A general term for various neoplastic diseases of the lymphoid tissue.
Aggressive T-Cell malignancy with adult onset, caused by HUMAN T-LYMPHOTROPIC VIRUS 1. It is endemic in Japan, the Caribbean basin, Southeastern United States, Hawaii, and parts of Central and South America and sub-Saharan Africa.
Acute illnesses, usually affecting the GASTROINTESTINAL TRACT, brought on by consuming contaminated food or beverages. Most of these diseases are infectious, caused by a variety of bacteria, viruses, or parasites that can be foodborne. Sometimes the diseases are caused by harmful toxins from the microbes or other chemicals present in the food. Especially in the latter case, the condition is often called food poisoning.
Endoscopy of the small intestines accomplished while advancing the endoscope into the intestines from the stomach by alternating the inflation of two balloons, one on an innertube of the endoscope and the other on an overtube.
The teaching or training of patients concerning their own health needs.
Sterile fabric or fabric-like material used to isolate the surgical site from the rest of the body and other possible sources of contamination.
All of the divisions of the natural sciences dealing with the various aspects of the phenomena of life and vital processes. The concept includes anatomy and physiology, biochemistry and biophysics, and the biology of animals, plants, and microorganisms. It should be differentiated from BIOLOGY, one of its subdivisions, concerned specifically with the origin and life processes of living organisms.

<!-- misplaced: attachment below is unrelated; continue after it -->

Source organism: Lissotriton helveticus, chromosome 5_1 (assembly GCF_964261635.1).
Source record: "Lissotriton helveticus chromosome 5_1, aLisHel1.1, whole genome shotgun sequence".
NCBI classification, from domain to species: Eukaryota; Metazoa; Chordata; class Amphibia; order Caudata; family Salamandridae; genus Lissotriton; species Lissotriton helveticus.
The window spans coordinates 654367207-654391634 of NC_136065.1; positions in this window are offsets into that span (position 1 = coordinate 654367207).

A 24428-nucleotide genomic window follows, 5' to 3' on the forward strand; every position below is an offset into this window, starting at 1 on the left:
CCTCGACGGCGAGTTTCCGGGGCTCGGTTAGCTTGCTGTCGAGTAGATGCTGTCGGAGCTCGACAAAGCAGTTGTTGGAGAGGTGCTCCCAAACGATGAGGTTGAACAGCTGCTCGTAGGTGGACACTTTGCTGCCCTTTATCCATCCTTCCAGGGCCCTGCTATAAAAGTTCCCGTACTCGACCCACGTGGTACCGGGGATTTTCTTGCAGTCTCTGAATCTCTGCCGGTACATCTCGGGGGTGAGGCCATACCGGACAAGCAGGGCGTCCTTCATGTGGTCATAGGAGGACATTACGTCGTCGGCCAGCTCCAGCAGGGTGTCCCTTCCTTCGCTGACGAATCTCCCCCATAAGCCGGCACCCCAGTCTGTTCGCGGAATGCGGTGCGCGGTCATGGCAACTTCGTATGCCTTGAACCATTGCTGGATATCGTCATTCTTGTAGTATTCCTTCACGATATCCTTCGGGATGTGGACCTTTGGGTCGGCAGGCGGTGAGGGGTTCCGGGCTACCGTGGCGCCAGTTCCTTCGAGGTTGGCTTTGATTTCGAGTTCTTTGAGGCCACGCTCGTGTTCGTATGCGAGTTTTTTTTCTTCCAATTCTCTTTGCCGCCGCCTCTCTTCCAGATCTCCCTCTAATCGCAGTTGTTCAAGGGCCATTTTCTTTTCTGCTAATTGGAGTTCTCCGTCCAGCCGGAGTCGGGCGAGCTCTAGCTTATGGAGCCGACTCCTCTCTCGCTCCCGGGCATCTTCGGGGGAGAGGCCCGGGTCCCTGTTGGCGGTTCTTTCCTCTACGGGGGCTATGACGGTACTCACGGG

A publication issued at stated, more or less regular, intervals.
A bibliographic database that includes MEDLINE as its primary subset. It is produced by the National Center for Biotechnology Information (NCBI), part of the NATIONAL LIBRARY OF MEDICINE. PubMed, which is searchable through NLM's Web site, also includes access to additional citations to selected life sciences journals not in MEDLINE, and links to other resources such as the full-text of articles at participating publishers' Web sites, NCBI's molecular biology databases, and PubMed Central.
Lists of persons or organizations, systematically arranged, usually in alphabetic or classed order, giving address, affiliations, etc., for individuals, and giving address, officers, functions, and similar data for organizations. (ALA Glossary of Library and Information Science, 1983)
Techniques for securing together the edges of a wound, with loops of thread or similar materials (SUTURES).
Fibrous bands or cords of CONNECTIVE TISSUE at the ends of SKELETAL MUSCLE FIBERS that serve to attach the MUSCLES to bones and other structures.
A type of fibrous joint between bones of the head.
Tissue that supports and binds other tissues. It consists of CONNECTIVE TISSUE CELLS embedded in a large amount of EXTRACELLULAR MATRIX.
An inherited disorder of connective tissue with extensive degeneration and calcification of ELASTIC TISSUE primarily in the skin, eye, and vasculature. At least two forms exist, autosomal recessive and autosomal dominant. This disorder is caused by mutations of one of the ATP-BINDING CASSETTE TRANSPORTERS. Patients are predisposed to MYOCARDIAL INFARCTION and GASTROINTESTINAL HEMORRHAGE.